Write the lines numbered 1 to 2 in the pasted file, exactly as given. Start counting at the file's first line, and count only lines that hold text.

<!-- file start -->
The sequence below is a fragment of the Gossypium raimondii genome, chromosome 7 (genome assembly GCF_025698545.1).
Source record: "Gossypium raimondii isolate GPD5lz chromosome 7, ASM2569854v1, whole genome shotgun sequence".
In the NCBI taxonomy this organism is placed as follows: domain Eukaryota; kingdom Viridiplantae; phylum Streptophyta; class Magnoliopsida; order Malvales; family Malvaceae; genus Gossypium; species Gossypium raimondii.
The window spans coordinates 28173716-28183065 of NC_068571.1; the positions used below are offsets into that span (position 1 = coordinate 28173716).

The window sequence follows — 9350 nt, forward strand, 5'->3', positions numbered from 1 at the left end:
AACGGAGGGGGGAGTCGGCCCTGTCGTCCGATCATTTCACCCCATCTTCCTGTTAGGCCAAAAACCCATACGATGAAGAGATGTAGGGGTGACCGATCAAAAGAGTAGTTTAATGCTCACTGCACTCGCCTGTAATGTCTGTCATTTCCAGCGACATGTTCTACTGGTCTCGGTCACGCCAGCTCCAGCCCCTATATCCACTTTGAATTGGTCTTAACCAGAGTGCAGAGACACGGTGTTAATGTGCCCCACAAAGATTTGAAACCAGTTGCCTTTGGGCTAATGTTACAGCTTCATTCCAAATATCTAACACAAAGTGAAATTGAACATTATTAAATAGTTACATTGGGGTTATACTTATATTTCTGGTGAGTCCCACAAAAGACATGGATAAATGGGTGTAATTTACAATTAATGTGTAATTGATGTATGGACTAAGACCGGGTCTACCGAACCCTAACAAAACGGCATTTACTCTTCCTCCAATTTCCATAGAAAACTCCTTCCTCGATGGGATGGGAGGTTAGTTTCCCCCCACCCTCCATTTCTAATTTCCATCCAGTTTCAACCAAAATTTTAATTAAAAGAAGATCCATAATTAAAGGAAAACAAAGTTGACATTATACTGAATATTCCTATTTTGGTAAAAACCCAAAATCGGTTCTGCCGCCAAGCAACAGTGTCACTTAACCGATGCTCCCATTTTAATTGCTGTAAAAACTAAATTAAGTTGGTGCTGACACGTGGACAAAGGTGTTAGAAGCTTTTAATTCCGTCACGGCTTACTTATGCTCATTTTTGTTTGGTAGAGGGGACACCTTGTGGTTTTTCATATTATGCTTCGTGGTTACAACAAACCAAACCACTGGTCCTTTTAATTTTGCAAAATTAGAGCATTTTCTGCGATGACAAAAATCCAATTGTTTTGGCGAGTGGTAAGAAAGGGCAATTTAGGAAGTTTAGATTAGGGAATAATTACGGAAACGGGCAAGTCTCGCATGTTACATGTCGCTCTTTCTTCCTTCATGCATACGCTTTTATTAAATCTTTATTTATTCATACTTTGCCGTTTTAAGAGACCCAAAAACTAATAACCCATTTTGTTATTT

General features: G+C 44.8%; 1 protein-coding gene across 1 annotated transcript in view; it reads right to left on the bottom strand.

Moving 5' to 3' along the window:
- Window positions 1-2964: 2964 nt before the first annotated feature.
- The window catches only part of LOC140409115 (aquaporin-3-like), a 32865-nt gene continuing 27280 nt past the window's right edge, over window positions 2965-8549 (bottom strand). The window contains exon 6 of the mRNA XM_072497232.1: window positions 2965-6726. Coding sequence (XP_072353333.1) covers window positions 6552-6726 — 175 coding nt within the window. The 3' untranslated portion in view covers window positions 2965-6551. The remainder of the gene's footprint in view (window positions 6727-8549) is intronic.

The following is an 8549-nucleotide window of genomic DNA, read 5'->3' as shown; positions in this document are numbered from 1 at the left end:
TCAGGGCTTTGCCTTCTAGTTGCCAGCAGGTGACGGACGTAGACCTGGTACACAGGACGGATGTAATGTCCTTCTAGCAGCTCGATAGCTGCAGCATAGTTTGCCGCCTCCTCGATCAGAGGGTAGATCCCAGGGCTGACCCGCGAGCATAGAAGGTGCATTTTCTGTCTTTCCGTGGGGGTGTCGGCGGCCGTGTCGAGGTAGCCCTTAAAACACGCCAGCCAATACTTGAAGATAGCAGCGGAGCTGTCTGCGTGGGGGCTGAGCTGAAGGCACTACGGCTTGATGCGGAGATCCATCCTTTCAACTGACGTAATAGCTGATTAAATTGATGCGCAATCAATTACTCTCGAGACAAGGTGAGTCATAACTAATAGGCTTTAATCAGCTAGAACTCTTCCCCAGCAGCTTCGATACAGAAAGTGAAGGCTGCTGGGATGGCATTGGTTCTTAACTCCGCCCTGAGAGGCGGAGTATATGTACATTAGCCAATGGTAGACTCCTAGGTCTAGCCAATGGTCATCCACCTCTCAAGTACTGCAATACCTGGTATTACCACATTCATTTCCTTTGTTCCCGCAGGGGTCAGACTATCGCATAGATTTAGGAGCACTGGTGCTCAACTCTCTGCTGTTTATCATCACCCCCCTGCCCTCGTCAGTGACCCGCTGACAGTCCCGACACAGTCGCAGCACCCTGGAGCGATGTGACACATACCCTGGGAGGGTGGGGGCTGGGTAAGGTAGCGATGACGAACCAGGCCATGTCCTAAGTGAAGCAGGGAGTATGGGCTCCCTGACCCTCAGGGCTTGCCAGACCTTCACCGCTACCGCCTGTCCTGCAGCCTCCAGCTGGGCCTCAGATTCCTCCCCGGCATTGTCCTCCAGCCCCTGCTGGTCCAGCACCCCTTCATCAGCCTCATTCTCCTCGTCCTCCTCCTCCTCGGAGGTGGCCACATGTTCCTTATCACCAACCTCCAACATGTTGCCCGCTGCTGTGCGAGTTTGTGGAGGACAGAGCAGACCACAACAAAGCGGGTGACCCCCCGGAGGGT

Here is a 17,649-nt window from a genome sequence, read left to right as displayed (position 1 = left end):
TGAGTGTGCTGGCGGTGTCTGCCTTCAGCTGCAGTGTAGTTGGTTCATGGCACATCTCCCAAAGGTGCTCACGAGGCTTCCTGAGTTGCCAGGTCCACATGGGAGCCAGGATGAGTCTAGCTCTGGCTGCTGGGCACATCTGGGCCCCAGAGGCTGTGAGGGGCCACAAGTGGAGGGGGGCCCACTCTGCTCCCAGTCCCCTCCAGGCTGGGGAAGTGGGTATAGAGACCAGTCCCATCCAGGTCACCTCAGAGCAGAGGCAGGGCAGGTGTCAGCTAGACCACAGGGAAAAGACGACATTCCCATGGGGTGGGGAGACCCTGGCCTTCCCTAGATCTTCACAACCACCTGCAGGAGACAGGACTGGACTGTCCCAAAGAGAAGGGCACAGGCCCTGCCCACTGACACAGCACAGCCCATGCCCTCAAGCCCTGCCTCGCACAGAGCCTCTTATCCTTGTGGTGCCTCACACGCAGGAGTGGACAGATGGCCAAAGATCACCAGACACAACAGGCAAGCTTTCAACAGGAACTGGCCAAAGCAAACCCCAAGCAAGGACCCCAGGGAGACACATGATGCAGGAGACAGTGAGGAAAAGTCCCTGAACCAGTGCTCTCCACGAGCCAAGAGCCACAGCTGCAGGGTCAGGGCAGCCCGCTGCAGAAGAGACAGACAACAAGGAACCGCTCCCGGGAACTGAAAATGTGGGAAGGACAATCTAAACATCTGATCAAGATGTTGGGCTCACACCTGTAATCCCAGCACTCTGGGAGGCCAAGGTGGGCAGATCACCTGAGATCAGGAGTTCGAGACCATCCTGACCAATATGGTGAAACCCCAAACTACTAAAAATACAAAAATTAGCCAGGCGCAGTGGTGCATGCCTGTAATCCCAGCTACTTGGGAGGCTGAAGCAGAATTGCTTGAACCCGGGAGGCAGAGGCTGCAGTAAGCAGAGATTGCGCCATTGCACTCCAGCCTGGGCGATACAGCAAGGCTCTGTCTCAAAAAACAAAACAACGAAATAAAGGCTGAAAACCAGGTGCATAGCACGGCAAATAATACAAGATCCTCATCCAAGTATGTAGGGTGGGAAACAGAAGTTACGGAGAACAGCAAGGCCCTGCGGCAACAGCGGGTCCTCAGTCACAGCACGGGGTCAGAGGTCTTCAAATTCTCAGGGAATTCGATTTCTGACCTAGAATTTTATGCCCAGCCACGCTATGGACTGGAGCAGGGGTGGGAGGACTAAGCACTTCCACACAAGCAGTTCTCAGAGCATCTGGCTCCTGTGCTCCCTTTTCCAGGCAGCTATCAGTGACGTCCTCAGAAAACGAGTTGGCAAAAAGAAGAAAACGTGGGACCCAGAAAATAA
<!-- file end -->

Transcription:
The sequence below is a fragment of the Gossypium raimondii genome, chromosome 7 (genome assembly GCF_025698545.1).
Source record: "Gossypium raimondii isolate GPD5lz chromosome 7, ASM2569854v1, whole genome shotgun sequence".